In State v. Perry, 181 Wis. 2d 43, 510 N.W.2d 722 (Wis. Ct. App. 1993), the defendant was charged with aggravated battery arising from an incident in which he inflicted cutting wounds on the victim with a knife during a fight.
A friend of his also was charged in relation to the same incident and was tried separately. The defendant was convicted and sentenced and began serving time before his co-defendant's trial was completed.
The trial court decided that, because both men were charged with crimes causing the victim's injuries, it would be fair and efficient to determine the issue of restitution at a joint proceeding with the co-defendant, if he were convicted.
The co-defendant then was convicted, and the court held a restitution hearing and ordered the defendant to pay restitution.
The defendant appealed, arguing that the trial court had violated the restitution statutes and his double jeopardy rights when it ordered him to pay restitution after he already had been sentenced.
The Wisconsin restitution statute permitted a trial court to "'adjourn a sentencing proceeding for up to 60 days pending resolution of the amount of restitution.'" 510 N.W.2d at 725 (quoting the relevant statute).
The trial court's award of restitution was made outside that 60-day period, but the appellate court held, for reasons not relevant to our analysis, that the time period was directory, not mandatory, and the trial court had compelling reasons to delay the restitution hearing until after the co-defendant's trial.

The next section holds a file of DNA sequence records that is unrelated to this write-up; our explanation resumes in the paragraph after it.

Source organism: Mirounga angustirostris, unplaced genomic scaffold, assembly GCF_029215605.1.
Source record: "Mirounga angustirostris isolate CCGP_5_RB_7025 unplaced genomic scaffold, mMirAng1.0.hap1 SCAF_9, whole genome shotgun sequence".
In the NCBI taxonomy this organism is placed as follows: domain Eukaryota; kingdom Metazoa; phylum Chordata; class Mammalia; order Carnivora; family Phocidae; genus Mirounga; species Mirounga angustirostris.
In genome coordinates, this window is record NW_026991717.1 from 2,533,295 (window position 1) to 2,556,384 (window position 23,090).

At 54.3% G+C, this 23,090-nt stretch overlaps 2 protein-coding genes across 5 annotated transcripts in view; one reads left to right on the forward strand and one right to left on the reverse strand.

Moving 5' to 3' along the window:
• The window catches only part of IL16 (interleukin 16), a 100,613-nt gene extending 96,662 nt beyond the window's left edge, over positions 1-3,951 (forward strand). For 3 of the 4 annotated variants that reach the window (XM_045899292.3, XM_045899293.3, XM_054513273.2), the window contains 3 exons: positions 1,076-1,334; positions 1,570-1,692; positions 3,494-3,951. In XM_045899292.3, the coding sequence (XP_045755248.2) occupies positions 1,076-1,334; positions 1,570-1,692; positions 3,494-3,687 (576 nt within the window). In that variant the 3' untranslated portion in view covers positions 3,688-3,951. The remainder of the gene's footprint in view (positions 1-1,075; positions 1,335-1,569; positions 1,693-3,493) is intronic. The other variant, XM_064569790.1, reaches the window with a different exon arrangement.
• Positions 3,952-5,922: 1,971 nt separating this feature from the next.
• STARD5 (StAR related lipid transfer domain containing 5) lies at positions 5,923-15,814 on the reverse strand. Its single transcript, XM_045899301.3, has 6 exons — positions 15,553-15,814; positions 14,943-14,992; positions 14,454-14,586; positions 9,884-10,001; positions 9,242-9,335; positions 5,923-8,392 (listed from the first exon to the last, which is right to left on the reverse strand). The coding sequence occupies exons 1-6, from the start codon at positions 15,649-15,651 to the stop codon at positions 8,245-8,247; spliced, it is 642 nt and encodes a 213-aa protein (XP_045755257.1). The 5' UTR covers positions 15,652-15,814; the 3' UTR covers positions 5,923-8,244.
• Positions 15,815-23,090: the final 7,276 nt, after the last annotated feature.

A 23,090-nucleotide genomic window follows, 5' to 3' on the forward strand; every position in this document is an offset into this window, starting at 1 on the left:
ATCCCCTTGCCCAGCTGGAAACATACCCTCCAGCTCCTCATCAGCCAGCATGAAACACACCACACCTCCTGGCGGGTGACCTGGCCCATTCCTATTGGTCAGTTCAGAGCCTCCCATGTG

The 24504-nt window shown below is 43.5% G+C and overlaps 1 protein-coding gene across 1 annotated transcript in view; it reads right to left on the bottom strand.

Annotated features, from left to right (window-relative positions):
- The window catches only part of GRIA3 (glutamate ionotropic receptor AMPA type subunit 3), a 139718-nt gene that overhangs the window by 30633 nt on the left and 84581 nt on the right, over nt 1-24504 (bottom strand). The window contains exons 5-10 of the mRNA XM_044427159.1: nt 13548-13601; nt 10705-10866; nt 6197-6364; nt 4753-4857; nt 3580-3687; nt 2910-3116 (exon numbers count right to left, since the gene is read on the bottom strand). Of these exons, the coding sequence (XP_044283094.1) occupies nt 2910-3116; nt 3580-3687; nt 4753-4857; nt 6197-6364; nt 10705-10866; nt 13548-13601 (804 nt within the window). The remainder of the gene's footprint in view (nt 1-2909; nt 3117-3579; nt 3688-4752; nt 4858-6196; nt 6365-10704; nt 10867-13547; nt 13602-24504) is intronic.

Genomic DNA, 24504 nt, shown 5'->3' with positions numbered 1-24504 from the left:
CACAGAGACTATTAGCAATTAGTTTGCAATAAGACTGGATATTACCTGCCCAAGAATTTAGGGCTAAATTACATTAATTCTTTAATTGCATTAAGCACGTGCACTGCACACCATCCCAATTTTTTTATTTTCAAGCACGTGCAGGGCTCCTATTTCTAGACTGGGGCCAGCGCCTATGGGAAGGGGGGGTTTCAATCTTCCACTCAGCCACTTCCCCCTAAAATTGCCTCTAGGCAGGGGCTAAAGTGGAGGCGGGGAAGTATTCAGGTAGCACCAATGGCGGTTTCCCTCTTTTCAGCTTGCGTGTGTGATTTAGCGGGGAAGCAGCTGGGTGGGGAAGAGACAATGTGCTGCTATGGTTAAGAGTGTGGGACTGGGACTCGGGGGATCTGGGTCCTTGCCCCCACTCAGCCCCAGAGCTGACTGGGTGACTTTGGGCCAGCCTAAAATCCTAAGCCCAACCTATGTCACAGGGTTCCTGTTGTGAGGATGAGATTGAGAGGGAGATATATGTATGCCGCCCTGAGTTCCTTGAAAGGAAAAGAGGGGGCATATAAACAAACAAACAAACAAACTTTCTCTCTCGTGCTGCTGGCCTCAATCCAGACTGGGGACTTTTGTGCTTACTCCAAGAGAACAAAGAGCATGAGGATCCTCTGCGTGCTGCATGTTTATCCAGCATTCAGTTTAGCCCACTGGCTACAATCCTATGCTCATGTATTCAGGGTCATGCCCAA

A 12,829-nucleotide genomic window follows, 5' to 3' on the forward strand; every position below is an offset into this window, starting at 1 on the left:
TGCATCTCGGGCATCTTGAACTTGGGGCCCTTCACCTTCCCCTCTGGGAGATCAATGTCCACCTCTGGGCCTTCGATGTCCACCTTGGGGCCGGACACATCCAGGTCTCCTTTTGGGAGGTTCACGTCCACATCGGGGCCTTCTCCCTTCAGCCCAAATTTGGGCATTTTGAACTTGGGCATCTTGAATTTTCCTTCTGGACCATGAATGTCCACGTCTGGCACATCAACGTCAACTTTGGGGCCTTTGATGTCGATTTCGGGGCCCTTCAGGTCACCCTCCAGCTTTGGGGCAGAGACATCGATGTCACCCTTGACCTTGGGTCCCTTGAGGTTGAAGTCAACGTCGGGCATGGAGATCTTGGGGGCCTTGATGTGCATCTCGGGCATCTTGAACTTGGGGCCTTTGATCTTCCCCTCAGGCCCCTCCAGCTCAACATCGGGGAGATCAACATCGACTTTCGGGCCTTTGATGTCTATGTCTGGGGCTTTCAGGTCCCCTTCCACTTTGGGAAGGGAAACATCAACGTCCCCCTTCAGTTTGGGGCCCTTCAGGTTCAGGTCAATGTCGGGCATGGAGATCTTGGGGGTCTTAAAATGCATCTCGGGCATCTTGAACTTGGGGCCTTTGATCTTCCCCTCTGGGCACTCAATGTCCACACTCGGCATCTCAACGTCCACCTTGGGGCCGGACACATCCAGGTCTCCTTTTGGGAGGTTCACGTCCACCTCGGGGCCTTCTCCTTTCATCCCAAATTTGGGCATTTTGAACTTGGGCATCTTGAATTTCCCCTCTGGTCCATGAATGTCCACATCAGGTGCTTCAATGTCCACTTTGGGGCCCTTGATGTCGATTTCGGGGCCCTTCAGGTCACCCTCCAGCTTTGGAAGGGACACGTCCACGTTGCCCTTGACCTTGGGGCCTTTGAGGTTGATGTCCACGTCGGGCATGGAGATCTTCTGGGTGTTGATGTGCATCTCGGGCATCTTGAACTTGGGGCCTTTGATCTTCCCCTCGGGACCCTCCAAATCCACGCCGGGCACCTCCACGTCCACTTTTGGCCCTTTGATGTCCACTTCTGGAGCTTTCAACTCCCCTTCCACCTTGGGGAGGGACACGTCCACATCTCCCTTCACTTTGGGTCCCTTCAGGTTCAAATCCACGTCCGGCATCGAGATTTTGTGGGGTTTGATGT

The appellate court rejected the defendant's argument that the award of restitution violated his "constitutional protection against double jeopardy," opining:
The defendant himself points out that Wisconsin courts in fact are allowed to increase or add restitution after the initial disposition. The law of double jeopardy largely conforms to the applicable statutory framework, but this is because the protection is keyed to the convicted offender's expectations about the finality of the punishment meted out. See United States v. DiFrancesco, 449 U.S. 117, 136-37, 101 S. Ct. 426, 66 L. Ed. 2d 328 (1980). The defendant knew at the conclusion of the September 1992 sentencing hearing that the restitution determination proceedings were very likely to follow; he had no legitimate expectation that he would escape the restitution order. Therefore, his restitution determination proceedings did not offend any finality expectations. 510 N.W.2d at 727.